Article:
WELCOME TO MTM PLASTIC
What Is Plastic?
It is the name given to the artificial materials which can easily be formed by die casting, rolling or any other technique. The origin of the word plastic is based upon the Greek word ?plastikos? which means ?forming?. Rubbers and similar natural materials are sometimes defined under this group; however they are excluded in modern definition. Differentiating resins and plastics is difficult. In the past, the term resin was used for products that could replace natural materials in coating substances, while the term plastic was used for materials that are processed through a casting process during production.
The most important characteristics of many of the plastics is that they soften without melting when they are heated and that they can be shaped easily through mechanical means in this state and hardened when they are cooled. This characteristic comes from their molecular structures. Plastics are formed of multi-polymere molecules; polymers contain long molecule chains which separates when heated and merge back when cooled. These polymere chains are held together by weak forces such as London, Van der Waals and similar forces, or stronger forces such as hydrogen bounds and dipole-dipole interactions. When the material is heated, these forces are weakened and the interpenetrated polymere chains are separated. When the material is cooled, these chains get back together and are hardened. All plastics are obtained through a polymerization process. Plastic materials are classified under two groups: thermosets and thermoplastics. Thermoset resins do not dissolve and melt when heated. Phenolic resins, furan resins, aminoplasts, alkyds and unsaturated acidic polyesters, epoxy resins, polyurathanes and silicons are thermoset resins. Thermoplastic resins, on the other hand, can be melted and hardened back several times, in contrary with thermosets. Cellulose derivatives, addition polymers (such as polyethylene, polypropylene, vinyl acrylics, etc.) and condensation polymers (such as rubbers, polyethylene terephthalate, polycarbonates, etc.) are thermoplastic resins. While plastics are produced from natural resources such as coal and cellulose, the most important raw material for plastics is oil. Plastics can be shaped by various methods. Extrusion method in which pulverous plastic is melted, compressed and extruded inside a hot or cold chamber is the most known plastic processing technique. On the other hand, rolling, thermosetting with hydrolic presses, casting via spraying, casting via centrifuge, thermoplastic forming, vacuum casting, slabbing under pressure, moulding are the other methods for shaping plastics. Plastic materials can be shaped later as well by mechanical means, lazers, ultrasonic welding, etc. Being cheap, light and stable materials which can be easily formed, plastics have taken the place of metals in many fields. There are many plastic products used domestically or industrially.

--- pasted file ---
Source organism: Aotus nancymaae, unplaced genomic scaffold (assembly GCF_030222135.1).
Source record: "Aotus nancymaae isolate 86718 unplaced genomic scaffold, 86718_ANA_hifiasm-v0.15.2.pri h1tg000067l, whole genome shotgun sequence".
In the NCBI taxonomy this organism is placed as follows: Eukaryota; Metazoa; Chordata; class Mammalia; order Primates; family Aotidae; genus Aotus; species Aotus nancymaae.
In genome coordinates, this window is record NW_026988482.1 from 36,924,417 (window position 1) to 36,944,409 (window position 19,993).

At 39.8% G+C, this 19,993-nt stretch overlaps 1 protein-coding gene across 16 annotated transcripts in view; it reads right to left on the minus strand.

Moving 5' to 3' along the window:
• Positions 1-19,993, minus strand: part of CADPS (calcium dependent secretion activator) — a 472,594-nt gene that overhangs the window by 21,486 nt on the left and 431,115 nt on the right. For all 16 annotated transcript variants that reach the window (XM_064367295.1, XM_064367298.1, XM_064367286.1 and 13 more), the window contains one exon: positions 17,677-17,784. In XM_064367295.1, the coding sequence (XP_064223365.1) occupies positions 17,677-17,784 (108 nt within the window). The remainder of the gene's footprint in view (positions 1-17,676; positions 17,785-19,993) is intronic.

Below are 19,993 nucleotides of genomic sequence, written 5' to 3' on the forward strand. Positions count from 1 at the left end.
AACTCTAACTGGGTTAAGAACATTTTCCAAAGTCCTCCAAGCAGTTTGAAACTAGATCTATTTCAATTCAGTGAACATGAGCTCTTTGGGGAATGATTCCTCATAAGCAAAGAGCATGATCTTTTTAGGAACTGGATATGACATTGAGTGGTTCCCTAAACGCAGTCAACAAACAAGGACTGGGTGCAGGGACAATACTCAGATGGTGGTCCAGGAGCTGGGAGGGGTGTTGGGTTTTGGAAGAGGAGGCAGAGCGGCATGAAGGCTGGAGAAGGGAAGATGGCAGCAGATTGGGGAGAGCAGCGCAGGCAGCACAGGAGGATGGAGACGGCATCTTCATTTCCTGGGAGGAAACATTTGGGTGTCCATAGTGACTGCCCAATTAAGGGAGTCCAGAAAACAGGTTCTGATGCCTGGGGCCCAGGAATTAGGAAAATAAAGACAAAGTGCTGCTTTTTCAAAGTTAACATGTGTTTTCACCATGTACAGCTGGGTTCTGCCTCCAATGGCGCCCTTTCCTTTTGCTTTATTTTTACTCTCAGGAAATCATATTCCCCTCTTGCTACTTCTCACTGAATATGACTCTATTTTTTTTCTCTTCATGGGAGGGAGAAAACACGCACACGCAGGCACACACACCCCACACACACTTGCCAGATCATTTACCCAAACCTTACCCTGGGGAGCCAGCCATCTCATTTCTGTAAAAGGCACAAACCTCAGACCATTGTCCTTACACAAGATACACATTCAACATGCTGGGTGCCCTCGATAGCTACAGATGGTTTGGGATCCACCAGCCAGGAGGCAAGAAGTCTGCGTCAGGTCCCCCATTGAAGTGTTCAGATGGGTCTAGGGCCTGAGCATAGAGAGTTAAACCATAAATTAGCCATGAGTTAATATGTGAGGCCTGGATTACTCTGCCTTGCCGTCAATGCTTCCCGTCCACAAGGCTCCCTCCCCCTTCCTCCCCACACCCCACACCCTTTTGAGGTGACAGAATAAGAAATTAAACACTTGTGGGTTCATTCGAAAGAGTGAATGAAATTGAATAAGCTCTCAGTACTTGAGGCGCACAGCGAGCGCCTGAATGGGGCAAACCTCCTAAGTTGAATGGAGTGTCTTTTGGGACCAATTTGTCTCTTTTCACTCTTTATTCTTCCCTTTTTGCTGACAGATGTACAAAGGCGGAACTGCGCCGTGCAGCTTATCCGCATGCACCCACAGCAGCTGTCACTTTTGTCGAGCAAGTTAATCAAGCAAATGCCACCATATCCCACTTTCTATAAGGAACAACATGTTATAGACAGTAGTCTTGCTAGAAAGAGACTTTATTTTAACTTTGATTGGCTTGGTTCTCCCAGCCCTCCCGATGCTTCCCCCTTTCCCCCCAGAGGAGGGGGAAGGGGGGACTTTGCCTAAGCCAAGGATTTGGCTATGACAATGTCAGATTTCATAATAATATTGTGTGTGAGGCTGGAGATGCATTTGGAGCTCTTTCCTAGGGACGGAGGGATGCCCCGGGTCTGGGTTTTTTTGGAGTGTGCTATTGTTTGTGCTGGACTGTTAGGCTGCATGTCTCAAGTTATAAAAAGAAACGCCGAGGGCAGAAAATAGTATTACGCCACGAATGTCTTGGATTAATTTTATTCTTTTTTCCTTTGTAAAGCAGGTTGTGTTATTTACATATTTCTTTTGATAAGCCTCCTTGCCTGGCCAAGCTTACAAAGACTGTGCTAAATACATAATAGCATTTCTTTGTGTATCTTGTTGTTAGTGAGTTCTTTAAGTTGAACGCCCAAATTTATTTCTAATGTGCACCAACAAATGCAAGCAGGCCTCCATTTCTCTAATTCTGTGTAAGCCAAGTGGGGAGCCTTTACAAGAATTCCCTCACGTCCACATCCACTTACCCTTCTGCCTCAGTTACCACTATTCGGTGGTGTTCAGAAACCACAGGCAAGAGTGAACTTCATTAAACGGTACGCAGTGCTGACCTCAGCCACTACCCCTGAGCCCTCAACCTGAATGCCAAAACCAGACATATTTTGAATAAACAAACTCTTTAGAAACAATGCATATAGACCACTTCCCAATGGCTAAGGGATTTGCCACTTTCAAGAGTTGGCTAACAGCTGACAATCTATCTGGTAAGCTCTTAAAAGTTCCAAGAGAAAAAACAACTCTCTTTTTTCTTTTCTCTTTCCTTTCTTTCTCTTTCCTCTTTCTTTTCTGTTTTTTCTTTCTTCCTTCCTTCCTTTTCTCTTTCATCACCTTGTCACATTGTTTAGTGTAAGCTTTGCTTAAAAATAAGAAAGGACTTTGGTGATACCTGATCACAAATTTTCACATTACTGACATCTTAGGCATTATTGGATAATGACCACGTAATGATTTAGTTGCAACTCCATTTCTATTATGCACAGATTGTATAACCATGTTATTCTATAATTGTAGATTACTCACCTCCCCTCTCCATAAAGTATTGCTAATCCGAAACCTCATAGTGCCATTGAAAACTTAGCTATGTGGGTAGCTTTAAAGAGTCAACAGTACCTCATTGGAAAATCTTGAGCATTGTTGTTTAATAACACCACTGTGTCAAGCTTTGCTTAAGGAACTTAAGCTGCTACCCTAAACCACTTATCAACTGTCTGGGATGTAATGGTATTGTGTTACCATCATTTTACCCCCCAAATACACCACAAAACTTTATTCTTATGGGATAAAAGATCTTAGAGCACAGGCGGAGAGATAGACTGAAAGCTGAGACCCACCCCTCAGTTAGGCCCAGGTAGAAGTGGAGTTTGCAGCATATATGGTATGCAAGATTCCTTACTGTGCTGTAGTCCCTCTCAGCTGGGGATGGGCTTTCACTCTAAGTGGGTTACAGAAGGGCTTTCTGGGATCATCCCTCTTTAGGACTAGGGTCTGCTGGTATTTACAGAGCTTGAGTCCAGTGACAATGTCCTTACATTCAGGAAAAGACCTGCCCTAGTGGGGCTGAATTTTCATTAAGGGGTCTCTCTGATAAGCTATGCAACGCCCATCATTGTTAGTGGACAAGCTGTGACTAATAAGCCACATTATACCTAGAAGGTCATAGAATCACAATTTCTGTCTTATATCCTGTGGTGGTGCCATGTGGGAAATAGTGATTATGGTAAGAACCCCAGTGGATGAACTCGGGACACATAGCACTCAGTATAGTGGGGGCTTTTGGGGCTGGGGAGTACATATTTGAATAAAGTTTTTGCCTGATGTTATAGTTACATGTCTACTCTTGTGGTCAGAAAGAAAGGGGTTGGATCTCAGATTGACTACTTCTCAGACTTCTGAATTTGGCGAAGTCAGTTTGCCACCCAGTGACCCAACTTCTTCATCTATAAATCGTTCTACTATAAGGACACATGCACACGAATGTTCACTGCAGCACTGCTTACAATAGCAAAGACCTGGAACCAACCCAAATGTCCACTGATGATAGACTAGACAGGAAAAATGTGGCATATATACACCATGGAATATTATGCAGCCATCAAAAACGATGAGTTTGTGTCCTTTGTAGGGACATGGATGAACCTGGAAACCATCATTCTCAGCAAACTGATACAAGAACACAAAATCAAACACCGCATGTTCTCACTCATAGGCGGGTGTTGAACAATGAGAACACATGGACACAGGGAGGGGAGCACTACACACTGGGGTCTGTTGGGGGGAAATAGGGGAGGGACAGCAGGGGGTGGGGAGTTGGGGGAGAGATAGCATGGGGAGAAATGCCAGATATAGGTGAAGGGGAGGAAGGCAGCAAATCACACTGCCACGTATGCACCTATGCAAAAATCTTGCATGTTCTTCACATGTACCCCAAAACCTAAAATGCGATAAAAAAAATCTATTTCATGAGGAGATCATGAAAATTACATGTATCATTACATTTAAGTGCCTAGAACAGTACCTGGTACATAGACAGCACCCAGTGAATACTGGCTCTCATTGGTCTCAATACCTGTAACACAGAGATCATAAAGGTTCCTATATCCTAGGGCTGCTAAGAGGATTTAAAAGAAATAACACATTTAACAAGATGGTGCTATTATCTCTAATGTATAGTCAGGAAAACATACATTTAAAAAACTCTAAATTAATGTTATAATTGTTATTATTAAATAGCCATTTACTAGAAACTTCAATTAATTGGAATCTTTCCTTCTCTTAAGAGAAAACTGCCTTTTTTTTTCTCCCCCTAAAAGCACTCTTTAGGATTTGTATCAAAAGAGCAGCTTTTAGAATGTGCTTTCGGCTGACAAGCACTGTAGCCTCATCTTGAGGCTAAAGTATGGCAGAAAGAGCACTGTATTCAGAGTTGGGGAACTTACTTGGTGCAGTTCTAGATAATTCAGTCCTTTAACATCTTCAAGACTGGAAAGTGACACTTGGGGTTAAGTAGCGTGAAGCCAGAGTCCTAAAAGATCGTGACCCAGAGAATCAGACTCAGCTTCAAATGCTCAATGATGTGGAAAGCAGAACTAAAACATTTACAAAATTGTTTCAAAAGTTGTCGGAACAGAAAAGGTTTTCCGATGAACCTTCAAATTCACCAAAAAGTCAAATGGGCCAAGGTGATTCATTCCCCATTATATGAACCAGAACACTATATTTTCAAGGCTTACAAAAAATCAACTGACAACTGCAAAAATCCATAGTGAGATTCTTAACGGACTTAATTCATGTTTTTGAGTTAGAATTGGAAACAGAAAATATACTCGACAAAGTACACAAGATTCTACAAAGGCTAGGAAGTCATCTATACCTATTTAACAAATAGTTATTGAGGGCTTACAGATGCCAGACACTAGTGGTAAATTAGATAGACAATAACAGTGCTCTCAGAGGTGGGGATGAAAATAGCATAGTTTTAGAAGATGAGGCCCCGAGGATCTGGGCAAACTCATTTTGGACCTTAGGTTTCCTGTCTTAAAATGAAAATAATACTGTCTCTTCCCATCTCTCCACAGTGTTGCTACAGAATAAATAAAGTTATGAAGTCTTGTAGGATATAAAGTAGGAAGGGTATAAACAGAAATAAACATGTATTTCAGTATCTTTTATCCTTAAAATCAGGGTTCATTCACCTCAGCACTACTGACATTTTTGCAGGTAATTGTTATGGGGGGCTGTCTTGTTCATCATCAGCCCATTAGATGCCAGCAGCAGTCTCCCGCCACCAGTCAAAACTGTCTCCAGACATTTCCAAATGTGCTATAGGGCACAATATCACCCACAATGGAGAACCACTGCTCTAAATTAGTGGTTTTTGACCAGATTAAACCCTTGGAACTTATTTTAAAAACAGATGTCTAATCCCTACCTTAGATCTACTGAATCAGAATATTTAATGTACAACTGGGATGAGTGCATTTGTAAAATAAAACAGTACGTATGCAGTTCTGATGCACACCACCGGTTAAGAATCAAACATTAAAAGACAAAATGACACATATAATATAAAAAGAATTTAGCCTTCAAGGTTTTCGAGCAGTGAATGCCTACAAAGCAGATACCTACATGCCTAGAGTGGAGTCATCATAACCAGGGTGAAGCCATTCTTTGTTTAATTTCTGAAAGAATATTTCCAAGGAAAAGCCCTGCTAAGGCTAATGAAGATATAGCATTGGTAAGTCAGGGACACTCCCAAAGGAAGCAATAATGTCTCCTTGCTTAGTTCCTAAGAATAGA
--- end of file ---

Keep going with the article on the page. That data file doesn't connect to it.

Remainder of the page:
The first semi-synthetic plastic was discovered by accident. In 1848, a Swedish chemist Christian Friedrich Schoenbein (1799-1869) was boiling a mixture of sulphuric acid and nitric acid in the laboratory. The mixture was poured to the ground and Schoenbein wiped the floor with his cotton-based apron. He washed it with water and hangs over the heat stove. The apron suddenly burned out once it was dry. Nitrocellulose was discovered.
The first plastic produced was "Parkesin", which was developed by British chemist and inventer Alexander Parkes in 1892, by mixing nitrocellulose with vegetable oils and a little bit of camphor. American typographer John Wesley Hyatt was granted the patent for celluloid after he discovered the plasticizing effect of camphor. Later on, many different types of plastics such as polyethylene, polyvinyl chlorür (PVC), polyurethane, etc. were developed as a result of developments in molecular physics and macro molecules.